After the Velvet Revolution which saw Nikol Pashinyan (pictured above, with megaphone, during a demonstration in April) replace Serzh Sargysan as prime minister, Armenia is taking stock of the country’s social and economic problems. Experts and citizens from across the country have been expressing their points of views how as to how the new government should deal with the many issues it faces. Local NGOs have been amongst the most vociferous in stating that the country’s new priorities should include eradicating economic and social injustice, while business leaders have called for investment in order to create jobs.
“Industry had a dominant share of GDP during the Soviet era, as much as 67.5 per cent,” said Vazgen Safaryan, chairman of the Armenian Union of Domestic Producers. “Today it accounts for only 18 per cent of the economy. If we are to generate employment, it is necessary to create new enterprises and restore old ones.”
Economic and social transformation is the central narrative of an opinion piece regarding Armenia published this week in the Financial Times. According to the article, Armenia is an attractive investment destination and its standing is improving year by year. However, economic development requires a long-term strategy to help to rebalance the economy towards sustainable growth.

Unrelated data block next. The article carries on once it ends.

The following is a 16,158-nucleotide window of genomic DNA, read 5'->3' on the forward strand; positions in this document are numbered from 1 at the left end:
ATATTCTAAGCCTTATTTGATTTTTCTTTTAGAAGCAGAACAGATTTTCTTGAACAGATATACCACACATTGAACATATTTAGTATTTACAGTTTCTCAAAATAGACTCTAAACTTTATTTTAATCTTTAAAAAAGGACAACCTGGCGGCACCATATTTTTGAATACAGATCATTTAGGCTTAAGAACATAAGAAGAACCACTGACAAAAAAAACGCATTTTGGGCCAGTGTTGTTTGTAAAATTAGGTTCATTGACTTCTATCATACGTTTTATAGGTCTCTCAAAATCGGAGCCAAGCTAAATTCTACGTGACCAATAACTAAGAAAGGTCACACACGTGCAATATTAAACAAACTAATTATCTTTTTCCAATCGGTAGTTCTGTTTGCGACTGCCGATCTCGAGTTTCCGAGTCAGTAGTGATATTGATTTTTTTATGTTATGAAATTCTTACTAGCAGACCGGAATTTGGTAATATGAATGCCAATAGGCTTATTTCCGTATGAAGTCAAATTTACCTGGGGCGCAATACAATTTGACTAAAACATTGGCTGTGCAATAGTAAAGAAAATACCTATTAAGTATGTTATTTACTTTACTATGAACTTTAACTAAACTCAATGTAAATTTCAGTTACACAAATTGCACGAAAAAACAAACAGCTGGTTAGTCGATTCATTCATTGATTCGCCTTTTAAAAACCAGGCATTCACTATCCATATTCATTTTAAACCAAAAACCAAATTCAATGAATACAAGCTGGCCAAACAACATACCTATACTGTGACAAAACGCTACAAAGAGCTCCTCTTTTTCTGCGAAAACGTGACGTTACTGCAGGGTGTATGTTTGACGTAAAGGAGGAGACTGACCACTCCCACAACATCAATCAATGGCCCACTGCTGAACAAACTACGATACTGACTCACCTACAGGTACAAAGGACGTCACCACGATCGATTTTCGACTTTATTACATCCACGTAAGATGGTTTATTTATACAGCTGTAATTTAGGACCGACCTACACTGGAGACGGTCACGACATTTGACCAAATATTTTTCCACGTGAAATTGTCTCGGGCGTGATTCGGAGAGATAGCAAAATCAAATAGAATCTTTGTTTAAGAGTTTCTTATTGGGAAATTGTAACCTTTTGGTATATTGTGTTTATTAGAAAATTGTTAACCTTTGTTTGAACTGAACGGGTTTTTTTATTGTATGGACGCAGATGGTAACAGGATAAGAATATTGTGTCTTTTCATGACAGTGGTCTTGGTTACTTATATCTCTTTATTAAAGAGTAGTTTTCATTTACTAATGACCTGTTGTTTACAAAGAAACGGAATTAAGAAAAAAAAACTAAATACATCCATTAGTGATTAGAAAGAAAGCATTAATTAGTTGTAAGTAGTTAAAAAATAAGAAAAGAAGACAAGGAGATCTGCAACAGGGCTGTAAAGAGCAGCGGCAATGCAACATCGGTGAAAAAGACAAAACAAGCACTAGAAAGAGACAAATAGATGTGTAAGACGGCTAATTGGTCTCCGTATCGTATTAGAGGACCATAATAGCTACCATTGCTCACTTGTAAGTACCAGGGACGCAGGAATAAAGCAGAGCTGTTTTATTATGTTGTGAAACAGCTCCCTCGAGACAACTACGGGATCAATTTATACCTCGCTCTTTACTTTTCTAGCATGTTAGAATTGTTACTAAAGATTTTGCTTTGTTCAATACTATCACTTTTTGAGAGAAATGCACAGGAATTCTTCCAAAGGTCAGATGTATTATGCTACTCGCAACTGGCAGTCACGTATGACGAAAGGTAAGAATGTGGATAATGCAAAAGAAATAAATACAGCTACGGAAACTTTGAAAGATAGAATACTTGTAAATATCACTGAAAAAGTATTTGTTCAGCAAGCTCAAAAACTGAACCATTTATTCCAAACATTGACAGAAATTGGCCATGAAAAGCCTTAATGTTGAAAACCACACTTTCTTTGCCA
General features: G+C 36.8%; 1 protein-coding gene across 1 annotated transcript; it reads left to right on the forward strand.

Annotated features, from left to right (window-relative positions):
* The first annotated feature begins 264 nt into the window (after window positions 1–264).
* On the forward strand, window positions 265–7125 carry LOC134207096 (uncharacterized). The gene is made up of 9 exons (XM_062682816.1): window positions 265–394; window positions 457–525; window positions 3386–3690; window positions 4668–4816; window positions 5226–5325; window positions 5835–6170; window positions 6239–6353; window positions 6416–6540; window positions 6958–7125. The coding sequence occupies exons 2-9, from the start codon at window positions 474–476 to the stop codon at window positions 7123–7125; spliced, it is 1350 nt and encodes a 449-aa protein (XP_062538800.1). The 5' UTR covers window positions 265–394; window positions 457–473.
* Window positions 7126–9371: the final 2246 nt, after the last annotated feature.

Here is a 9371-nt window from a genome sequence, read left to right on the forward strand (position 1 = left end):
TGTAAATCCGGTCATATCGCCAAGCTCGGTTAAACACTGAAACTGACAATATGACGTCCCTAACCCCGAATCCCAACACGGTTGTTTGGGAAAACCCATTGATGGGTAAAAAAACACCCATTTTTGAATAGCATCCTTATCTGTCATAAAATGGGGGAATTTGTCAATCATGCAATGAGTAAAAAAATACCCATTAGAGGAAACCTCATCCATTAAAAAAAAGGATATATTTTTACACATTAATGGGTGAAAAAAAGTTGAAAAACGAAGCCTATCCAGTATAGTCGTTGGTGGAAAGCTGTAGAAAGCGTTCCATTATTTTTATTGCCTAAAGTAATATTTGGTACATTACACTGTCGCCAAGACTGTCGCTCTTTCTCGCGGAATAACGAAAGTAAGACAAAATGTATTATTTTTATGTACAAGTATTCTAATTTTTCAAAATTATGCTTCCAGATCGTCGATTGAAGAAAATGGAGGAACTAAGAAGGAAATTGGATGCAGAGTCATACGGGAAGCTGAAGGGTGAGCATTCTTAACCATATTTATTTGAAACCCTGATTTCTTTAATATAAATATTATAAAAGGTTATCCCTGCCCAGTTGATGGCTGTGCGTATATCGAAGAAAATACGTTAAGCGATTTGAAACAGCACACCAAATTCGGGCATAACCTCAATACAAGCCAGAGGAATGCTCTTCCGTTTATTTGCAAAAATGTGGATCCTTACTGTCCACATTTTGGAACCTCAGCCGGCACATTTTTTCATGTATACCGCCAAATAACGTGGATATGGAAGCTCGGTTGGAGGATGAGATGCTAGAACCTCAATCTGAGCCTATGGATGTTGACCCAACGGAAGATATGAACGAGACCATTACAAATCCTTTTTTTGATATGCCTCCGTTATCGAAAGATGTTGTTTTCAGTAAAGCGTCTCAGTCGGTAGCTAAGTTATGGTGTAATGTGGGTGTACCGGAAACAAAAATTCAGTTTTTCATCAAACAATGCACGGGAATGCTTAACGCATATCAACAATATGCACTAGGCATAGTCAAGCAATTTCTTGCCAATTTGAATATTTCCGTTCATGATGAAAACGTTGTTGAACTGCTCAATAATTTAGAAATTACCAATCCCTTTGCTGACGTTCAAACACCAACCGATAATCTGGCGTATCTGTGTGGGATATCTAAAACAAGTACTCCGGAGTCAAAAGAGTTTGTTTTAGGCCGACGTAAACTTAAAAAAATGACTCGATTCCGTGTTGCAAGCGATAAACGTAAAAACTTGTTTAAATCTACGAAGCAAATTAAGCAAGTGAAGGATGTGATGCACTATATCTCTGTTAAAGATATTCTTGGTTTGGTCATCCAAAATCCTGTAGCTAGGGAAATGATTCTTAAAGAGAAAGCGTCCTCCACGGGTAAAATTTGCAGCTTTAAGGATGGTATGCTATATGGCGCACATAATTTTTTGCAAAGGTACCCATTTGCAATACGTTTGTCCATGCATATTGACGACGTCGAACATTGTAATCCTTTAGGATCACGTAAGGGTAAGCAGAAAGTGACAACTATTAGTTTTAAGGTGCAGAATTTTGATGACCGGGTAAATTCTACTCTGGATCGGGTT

“First, Mr Pashinyan must harness the skills and enthusiasm of Armenians across the globe, and encourage them to contribute to accelerating Armenia’s growth. Less than one-third of the world’s 11 million Armenians live in the country. Now is the ideal time for our homeland to tap its émigrés and ask for their help in building long-term prosperity,” writes Ruben Vardanyan, an entrepreneur.
Mr Vardanyan also believes that stopping the brain drain is a crucial challenge for Armenia and that the new government should do all it can to persuade young people to stay at home by increasing the economic opportunities open to them.
A number of commentators have said that Mr Pashinyan should invite people with business experience in various fields to help boost the economy. The new prime minister has said that he is open to all ideas but has stated that no oligarchs will be brought in to his government, and has promised that the economy will have no monopolies.